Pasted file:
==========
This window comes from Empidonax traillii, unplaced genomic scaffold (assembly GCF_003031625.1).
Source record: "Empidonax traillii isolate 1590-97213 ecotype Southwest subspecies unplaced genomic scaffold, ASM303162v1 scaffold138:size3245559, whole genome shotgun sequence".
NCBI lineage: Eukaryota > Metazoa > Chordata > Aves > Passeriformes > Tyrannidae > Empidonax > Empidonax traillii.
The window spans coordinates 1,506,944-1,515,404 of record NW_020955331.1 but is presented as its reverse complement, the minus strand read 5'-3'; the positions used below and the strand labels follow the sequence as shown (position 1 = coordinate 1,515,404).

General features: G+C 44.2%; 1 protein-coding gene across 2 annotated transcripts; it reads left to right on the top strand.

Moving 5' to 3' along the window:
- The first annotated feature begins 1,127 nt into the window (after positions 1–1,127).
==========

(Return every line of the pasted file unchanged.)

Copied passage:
This window comes from Empidonax traillii, unplaced genomic scaffold (assembly GCF_003031625.1).
Source record: "Empidonax traillii isolate 1590-97213 ecotype Southwest subspecies unplaced genomic scaffold, ASM303162v1 scaffold138:size3245559, whole genome shotgun sequence".
NCBI lineage: Eukaryota > Metazoa > Chordata > Aves > Passeriformes > Tyrannidae > Empidonax > Empidonax traillii.
The window spans coordinates 1,506,944-1,515,404 of record NW_020955331.1 but is presented as its reverse complement, the minus strand read 5'-3'; the positions used below and the strand labels follow the sequence as shown (position 1 = coordinate 1,515,404).

General features: G+C 44.2%; 1 protein-coding gene across 2 annotated transcripts; it reads left to right on the top strand.

Moving 5' to 3' along the window:
- The first annotated feature begins 1,127 nt into the window (after positions 1–1,127).